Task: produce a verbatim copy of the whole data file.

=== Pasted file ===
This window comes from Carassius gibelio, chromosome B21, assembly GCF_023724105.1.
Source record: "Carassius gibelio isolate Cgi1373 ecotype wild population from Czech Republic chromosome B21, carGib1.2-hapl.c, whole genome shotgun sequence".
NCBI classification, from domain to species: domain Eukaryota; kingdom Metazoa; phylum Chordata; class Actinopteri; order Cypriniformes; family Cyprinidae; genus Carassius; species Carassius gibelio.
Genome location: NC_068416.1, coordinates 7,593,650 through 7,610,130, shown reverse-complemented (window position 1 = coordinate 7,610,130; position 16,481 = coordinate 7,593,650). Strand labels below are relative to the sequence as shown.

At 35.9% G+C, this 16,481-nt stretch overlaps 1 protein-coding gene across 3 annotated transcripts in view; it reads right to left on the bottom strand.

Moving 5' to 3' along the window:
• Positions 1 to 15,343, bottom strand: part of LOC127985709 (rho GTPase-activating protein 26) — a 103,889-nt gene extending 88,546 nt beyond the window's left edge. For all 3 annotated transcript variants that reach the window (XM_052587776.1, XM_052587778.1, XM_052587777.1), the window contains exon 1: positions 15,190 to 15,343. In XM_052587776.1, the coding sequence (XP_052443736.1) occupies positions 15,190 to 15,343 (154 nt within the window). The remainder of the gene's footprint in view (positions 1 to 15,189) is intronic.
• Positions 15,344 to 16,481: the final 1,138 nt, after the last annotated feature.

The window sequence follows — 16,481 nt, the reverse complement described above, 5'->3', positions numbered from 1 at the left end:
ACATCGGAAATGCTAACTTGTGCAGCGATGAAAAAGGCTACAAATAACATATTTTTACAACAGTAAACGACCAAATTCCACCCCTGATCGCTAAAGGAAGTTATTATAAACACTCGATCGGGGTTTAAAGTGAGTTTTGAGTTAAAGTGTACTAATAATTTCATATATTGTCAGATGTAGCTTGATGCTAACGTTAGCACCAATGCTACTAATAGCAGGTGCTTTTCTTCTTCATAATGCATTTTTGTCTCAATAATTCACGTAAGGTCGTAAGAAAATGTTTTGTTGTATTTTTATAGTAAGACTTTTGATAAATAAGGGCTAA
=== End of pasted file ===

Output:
This window comes from Carassius gibelio, chromosome B21, assembly GCF_023724105.1.
Source record: "Carassius gibelio isolate Cgi1373 ecotype wild population from Czech Republic chromosome B21, carGib1.2-hapl.c, whole genome shotgun sequence".
NCBI classification, from domain to species: domain Eukaryota; kingdom Metazoa; phylum Chordata; class Actinopteri; order Cypriniformes; family Cyprinidae; genus Carassius; species Carassius gibelio.
Genome location: NC_068416.1, coordinates 7,593,650 through 7,610,130, shown reverse-complemented (window position 1 = coordinate 7,610,130; position 16,481 = coordinate 7,593,650). Strand labels below are relative to the sequence as shown.

At 35.9% G+C, this 16,481-nt stretch overlaps 1 protein-coding gene across 3 annotated transcripts in view; it reads right to left on the bottom strand.

Moving 5' to 3' along the window:
• Positions 1 to 15,343, bottom strand: part of LOC127985709 (rho GTPase-activating protein 26) — a 103,889-nt gene extending 88,546 nt beyond the window's left edge. For all 3 annotated transcript variants that reach the window (XM_052587776.1, XM_052587778.1, XM_052587777.1), the window contains exon 1: positions 15,190 to 15,343. In XM_052587776.1, the coding sequence (XP_052443736.1) occupies positions 15,190 to 15,343 (154 nt within the window). The remainder of the gene's footprint in view (positions 1 to 15,189) is intronic.
• Positions 15,344 to 16,481: the final 1,138 nt, after the last annotated feature.

The window sequence follows — 16,481 nt, the reverse complement described above, 5'->3', positions numbered from 1 at the left end:
ACATCGGAAATGCTAACTTGTGCAGCGATGAAAAAGGCTACAAATAACATATTTTTACAACAGTAAACGACCAAATTCCACCCCTGATCGCTAAAGGAAGTTATTATAAACACTCGATCGGGGTTTAAAGTGAGTTTTGAGTTAAAGTGTACTAATAATTTCATATATTGTCAGATGTAGCTTGATGCTAACGTTAGCACCAATGCTACTAATAGCAGGTGCTTTTCTTCTTCATAATGCATTTTTGTCTCAATAATTCACGTAAGGTCGTAAGAAAATGTTTTGTTGTATTTTTATAGTAAGACTTTTGATAAATAAGGGCTAA